Love him or hate him, I'll say this about the man; he's passionate about finance and investing.
He's also a co-anchor on CNBC's Squawk on the Street program.
Instead, he runs a charitable trust, and publishes those stock selections via a members-only investing club called Action Alerts Plus (use a search engine, you'll find it).
But even within the trust, he can’t trade a stock he mentions on the air for at least 5 business days. And anything he does buy for the charitable trust must be held by the trust for at least 30 days!
Honestly, he's a large part of the reason people seek out financial information on the web. People "in the know" credit Cramer with being the godfather of web-based financial news. So I owe him a big thank you, along with every other personal finance blog. Jim, on behalf of me and my visitors, thank you!
On the downside, many people blindly listen to Jim because he's a smart guy and has an excellent track record from his hedge fund days (in terms of making money).
Why is this bad? Two reasons:
1) We don't run hedge funds or charitable trusts. Individual investors have a hard time using the same techniques as hedge funds because we don't have access to the same investments or the same amount of money (i.e. portfolio size). They make trades that move market prices, while we can not (which is actually one of our advantages).
2) Blindly following advice, no matter how well intentioned, is never a good idea. Take a look.Ouch. That is one hell of a mistake.
Carl Richards published an article entitled "Ignore Generic Financial Advice (Except This Post)". Mr. Richards is a C.F.P. and the founder of Prasada Capital. The article dovetails really well with one of my blog posts about free investment advice, and reminds me of the reasons I started this site.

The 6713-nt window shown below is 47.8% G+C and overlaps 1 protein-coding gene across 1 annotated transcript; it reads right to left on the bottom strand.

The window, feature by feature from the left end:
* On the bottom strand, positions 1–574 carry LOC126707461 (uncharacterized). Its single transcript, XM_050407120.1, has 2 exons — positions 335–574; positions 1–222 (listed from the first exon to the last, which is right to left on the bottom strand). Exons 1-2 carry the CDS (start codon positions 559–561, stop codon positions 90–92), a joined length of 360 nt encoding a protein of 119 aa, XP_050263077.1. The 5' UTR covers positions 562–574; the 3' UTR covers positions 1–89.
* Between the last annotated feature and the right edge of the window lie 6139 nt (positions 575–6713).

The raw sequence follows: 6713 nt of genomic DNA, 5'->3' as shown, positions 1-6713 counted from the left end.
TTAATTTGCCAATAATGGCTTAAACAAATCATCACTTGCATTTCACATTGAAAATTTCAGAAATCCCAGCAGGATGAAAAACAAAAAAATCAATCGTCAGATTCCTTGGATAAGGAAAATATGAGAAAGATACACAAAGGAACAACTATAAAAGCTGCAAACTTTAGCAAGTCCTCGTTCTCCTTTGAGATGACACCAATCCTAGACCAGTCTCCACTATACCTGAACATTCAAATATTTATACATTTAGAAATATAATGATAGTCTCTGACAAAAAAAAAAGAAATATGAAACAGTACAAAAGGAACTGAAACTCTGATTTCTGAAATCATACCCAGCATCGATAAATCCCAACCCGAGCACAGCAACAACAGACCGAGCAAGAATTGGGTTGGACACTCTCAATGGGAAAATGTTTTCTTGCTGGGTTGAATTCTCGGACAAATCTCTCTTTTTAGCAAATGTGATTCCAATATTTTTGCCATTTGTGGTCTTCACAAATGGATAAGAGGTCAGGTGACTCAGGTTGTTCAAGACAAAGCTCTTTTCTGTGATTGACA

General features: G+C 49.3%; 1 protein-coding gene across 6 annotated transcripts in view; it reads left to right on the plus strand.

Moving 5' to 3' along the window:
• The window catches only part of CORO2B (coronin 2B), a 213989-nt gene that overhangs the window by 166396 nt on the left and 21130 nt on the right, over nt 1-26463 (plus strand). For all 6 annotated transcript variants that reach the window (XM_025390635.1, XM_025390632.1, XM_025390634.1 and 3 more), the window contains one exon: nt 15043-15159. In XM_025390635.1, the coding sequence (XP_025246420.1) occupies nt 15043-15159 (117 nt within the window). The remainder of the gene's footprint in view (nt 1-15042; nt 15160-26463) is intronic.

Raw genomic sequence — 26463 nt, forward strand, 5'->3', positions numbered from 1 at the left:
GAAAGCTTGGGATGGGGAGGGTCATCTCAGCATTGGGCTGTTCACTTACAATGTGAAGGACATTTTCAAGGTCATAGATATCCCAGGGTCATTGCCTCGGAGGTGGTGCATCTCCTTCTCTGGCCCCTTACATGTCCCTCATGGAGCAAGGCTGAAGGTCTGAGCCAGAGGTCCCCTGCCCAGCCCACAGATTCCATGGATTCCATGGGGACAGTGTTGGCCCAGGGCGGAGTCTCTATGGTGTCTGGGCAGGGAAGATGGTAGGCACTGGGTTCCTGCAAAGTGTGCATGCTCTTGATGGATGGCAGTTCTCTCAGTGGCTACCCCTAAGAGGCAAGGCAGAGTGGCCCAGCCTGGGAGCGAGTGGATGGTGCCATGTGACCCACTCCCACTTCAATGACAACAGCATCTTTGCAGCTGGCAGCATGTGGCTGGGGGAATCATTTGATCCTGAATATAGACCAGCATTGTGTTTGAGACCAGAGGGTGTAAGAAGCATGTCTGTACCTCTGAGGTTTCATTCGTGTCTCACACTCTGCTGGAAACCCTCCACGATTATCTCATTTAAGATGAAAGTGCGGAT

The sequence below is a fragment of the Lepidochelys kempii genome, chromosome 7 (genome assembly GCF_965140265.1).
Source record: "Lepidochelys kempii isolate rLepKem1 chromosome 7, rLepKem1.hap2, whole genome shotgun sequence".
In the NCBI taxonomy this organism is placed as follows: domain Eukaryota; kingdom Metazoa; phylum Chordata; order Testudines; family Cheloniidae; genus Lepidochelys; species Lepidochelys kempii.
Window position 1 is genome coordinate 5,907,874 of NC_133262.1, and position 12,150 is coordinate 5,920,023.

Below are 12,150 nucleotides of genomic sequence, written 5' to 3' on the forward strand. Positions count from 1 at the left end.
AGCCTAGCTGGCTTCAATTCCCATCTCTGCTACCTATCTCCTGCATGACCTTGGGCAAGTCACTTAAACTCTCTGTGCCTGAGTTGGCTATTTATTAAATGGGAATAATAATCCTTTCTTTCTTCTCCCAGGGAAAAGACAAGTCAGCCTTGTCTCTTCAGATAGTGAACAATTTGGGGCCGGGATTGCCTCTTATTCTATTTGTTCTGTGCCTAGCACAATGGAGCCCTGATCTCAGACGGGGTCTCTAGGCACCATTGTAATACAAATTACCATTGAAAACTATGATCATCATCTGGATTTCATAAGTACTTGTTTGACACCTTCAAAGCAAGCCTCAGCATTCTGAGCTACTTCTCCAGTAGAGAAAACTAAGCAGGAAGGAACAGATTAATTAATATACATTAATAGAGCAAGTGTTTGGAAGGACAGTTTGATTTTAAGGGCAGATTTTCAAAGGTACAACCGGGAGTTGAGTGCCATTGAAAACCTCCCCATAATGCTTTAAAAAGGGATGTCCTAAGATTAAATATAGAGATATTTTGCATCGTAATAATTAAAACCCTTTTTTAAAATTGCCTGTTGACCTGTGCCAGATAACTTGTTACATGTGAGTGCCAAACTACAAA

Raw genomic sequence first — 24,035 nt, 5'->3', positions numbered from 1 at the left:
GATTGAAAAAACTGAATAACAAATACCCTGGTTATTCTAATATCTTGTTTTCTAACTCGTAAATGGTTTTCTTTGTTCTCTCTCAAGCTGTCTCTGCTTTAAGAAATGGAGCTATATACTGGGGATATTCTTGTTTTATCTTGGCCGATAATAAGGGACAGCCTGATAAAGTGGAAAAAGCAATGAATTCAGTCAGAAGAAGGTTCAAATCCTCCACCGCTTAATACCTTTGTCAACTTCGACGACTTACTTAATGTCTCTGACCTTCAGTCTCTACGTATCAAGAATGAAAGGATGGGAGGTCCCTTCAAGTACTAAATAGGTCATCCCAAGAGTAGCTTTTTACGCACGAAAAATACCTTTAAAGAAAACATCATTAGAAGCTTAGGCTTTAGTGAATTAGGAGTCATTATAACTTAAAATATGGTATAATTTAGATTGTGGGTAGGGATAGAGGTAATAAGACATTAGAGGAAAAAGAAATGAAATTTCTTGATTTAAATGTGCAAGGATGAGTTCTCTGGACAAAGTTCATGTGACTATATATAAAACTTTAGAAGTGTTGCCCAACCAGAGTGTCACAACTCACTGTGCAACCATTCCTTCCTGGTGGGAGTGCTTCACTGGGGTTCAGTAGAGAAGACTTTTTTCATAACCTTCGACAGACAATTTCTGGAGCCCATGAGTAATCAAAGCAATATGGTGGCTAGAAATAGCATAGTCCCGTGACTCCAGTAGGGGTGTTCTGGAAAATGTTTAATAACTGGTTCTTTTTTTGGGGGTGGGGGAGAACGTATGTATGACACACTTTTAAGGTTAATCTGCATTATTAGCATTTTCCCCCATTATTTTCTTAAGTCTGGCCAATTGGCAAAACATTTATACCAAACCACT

Mr. Richards kicks things off with the following:
Most financial professionals (such as Carl Richards) do not watch the show, because they feel that Cramer's advice isn't well placed. Keep in mind that these folks are concerned about the dynamics of running funds, not picking individual stocks for a retirement portfolio.
Richards makes the case, correctly, that dealing with financial matters is a personal activity. Collecting and reviewing information is very useful; it helps grow your knowledge base. However, you MUST apply it based on your specific circumstances.
I like hearing his views, but his views are just one data point and not a substitute for additional research (even Cramer acknowledges this).
To that end, I think Jim is both an advisor and an entertainer. Investing isn't supposed to be entertaining. But learning about investing? I think he's found a way to reach people, and that is always a plus. And that's why everything he says needs to be taken with a grain of salt. He definitely provides insights that help you understand investing. But it's up to you to craft your own personal investment process.
Jim Cramer Hits an All Time High
The New York Times
The Cramer Abides | The Big Picture
Ignore Generic Financial Advice (Except This Post)
Carl Richards – NY Times – July 7, 2010